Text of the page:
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Former Cabot Oil and Gas will pay for new public water system in Dimock

Posted Dec 7, 2022, by Sarah Winner

Photo by Jacqueline Larma / AP Photo

It started with a drinking water well explosion on New Year’s Day 2009. Dimock, a small community in Susquehanna County, gained national attention when the 2010 documentary “Gasland” showed residents lighting their tap water on fire.  Since unconventional gas drilling, known as fracking, took off in the late 2000s in Pennsylvania and neighboring states, the Dimock case has been among those most cited to highlight the risks to local drinking water.

Methane is the predominant component of natural gas. Methane samples from water supplies can be sent to a specialized laboratory for isotopic and compositional analysis. These analyses allow for a more detailed characterization of the stray gas present in the water supply, which allows the DEP to determine whether the stray gas is associated with oil and gas activities. Methane may be detected in water wells before or after drilling for reasons unrelated to oil and gas development. Federal water standard limitations have not been established for methane. The level of concern begins above 28 mg/L methane. At this level, under normal atmospheric pressure, the water cannot hold additional methane in solution. This may allow the gas to come out of the water and concentrate in the air space of a building. While methane gas alone does not cause health problems in drinking water, at elevated levels, it can escape water causing an explosive hazard in poorly ventilated or confined areas.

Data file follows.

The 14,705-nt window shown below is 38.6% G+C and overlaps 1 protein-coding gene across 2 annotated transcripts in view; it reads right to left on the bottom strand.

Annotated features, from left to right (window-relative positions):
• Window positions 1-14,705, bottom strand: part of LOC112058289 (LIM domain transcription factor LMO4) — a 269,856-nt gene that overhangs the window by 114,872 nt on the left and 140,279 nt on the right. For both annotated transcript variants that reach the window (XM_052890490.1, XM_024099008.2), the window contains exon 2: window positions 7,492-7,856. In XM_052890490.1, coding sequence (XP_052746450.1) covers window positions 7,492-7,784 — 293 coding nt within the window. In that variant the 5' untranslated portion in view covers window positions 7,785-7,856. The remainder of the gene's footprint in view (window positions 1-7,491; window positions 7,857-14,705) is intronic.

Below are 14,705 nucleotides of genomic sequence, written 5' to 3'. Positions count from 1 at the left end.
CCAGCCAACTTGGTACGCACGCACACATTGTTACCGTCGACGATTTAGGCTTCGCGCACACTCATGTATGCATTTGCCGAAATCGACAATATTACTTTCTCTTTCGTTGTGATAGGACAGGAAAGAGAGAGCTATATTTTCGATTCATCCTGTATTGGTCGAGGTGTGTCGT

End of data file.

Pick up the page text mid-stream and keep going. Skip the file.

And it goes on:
On November 4, 2009, the DEP and Cabot executed a Consent Order and Agreement, which was modified on April 15, 2010, and July 19, 2010. Then, in December 2010, Cabot and DEP entered into a Consent Order and Agreement that replaced the modified 2009 agreement. 

According to the December 2010 Consent Order and Agreement, the DEP determined that Cabot’s drilling activities had affected 18 drinking water supplies that served 19 homes in Dimock. The DEP found that Cabot’s drilling had caused methane to migrate to water wells. 

As of December 2010, according to the Consent Order, Cabot had plugged and restored three of the Dimock/Carter Road Gas Wells; Conducted remedial actions at two of its wells; prepared and implemented a plan to check the integrity of the Dimock/Carter Road Gas Wells; provided temporary, whole house water supplies to owners of residences within the impacted area; provided new vent stacks or extended existing vent stacks on water supplies; and paid $570,000 to the DEP in settlement of civil and monthly stipulated penalties. The December 2010 Consent Order and Agreement required Cabot to permanently restore and replace water supplies and prevent further gas migration. It also required Cabot to continue to provide and maintain temporary potable water and, as applicable, continue to maintain gas mitigation devices that it had previously installed until Cabot received written notice from the DEP that it no longer needed to provide temporary water. Cabot had already purchased whole house gas mitigation devices for residential water supplies within the impacted area. The December 2010 Consent Order and Agreement required Cabot to notify property owners in writing that Cabot would install a whole house gas mitigation device at the owner’s residence. Many residents rejected individual water treatment systems as inadequate and unworkable. The Consent Order also required Cabot to shut down its operations within a nine square-mile area in Dimock Township.